Quick thoughts as BC plunges headfirst into a snap pandemic election.
So. We’re really doing this.
Today, Premier John Horgan confirmed BC’s worst-kept secret – we’re having an early election, on October 24.
I’ve written on this before, but the NDP’s biggest problem is the reason for breaking their agreement and the fixed election date law: it’s not what they say.
Why is that a problem? Because everyone and their labradoodle knows the real reason: polls. Whenever Horgan says different, the average, non-partisan voter may wince, creating an undercurrent of mistrust.
Surprisingly, the NDP don’t seem to have landed on a single public reason to force the election – a line to stick to, reality be damned. Aside from general arguments about needing stability as the pandemic stretches on, Horgan pointed to several bills that were either defeated or amended by the Greens (the horror!) as proof positive CASA was essentially over and done with. (This argument looks flimsier given the NDP actually supported at least one of those amendments.)
Greens of Wrath
After three years in the legislature, Sonia Furstenau had earned a reputation for being perhaps the softest-spoken, most even-keel MLA in recent memory. Today, responding to Horgan’s decision to break CASA – and not even give his erstwhile Green partners a courtesy heads-up (or least before the news was public), her anger was palpable.
If she can sustain this tone of righteous indignation, it will be an interesting departure for Furstenau and her party. I am curious how Horgan will handle sustained, withering scorn from a sympathetic female leader, who can plausibly say she’s been lied to.
Who throws a shoe? Honestly!
In their first media availability, the BC Liberals took a different tack. Speaking after both Horgan and Furstenau, Wilkinson briefly outlined the case against an early election before introducing a selection of BC Liberal candidates.
While hinting a detailed platform is coming later in the week, Wilkinson focused on undermining what has been the NDP’s biggest advantage: Horgan’s brand.
“What kind of person does that in the middle of a pandemic – rip up a deal that would have led to stable government for a year – who does that?”
There will be scrambling to get candidates lined up in the next 72 hours, especially among the BC Liberals and Greens, who didn’t have the luxury of setting the date.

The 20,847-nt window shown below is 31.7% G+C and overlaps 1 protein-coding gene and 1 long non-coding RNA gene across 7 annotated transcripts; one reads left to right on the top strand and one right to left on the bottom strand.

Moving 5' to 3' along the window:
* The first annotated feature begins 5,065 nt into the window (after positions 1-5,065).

What this means is we can expect haste.
With less time to gather signatures, raise money, and be vetted by the party, candidates will be limited to those who knew or guessed this was coming, people with connections who can skip to the head of line, and the well-heeled. A rushed timeline raises already-too-high barriers to participating, and that’s a shame.
Less vetting also probably means more gaffes and social media misadventures will be unearthed during the campaign, so get ready for outrage at someone’s Halloween 2002 Tarzan and Jane couples costume.
Location, location, location
In the end, this election will come down to (probably) less than 10 ridings, and maybe 4,000 votes. How do we know that? Because most BC elections do.
As Mike McDonald shows, in 2017 fully 22 ridings were decided by a margin of less than 10% – and six by less than 5%. Barring some major surprises, that’s where the next government will be decided.
The NDP’s evident haste to move quickly hints that even they can’t quite believe their own data, and that their path to victory is only clear they go NOW THERE’S NO TIME GO NOW NOW. But it’s worth remembering that in 2017, almost everything broke right for them, and they won 41 seats. That was with BC Conservative candidates playing decisive roles in one or two of their wins, less likely now with small parties caught unready for a snap election.
That’s not to say the NDP can’t improve on their seat count – they gave themselves several institutional advantages, including a big head start, and more BC Liberal seats were close calls than NDP seats – but once again, a lot would have to go right.
Unless he changes his mind, runs again and somehow wins re-election both in Abbotsford and the legislature itself, this marks the end of Darryl Plecas’ tenure as Speaker. As much as Andrew Weaver, he’s a major reason why the NDP government lasted as long as it did.
Already controversial for resigning/being ejected from the BC Liberals (it’s still not clear which), Plecas became polarizing. He became a provincial figure for having the Clerk and Sergeant-at-Arms removed from the legislature, and seeing something amiss with antiquated systems of oversight. That, plus some legendarily tense press conferences and even tenser bouts of open warfare with the Official Opposition, dominated BC political news for months.
But Plecas also frequently said much bigger and darker issues would be revealed – big and dark enough to make people literally vomit. Instead, many of his assertions were questioned by BC’s then auditor-general and former Chief Justice Beverley McLachlin, respectively. After a meteoric rise to the headlines, Plecas’ centrally visible public role just kind of petered out.
All that said, Plecas is one of many MLAs – including seven cabinet ministers – who chose not to run again. If nothing else, the snap election call deprives them of the customary farewells and tributes in the house.
Maclean Kay is Editor-in-Chief of The Orca
- On Friday, Maclean Kay looked at the real reason we’re having an election – the one literally everyone in the province knows, possibly even a respectable percentage of the squirrels – but John Horgan can’t say.
- So far, saner heads have prevailed in Ottawa. So. Far.
- In August, Gavin Dew deconstructed a persistent political truism: young people don’t vote.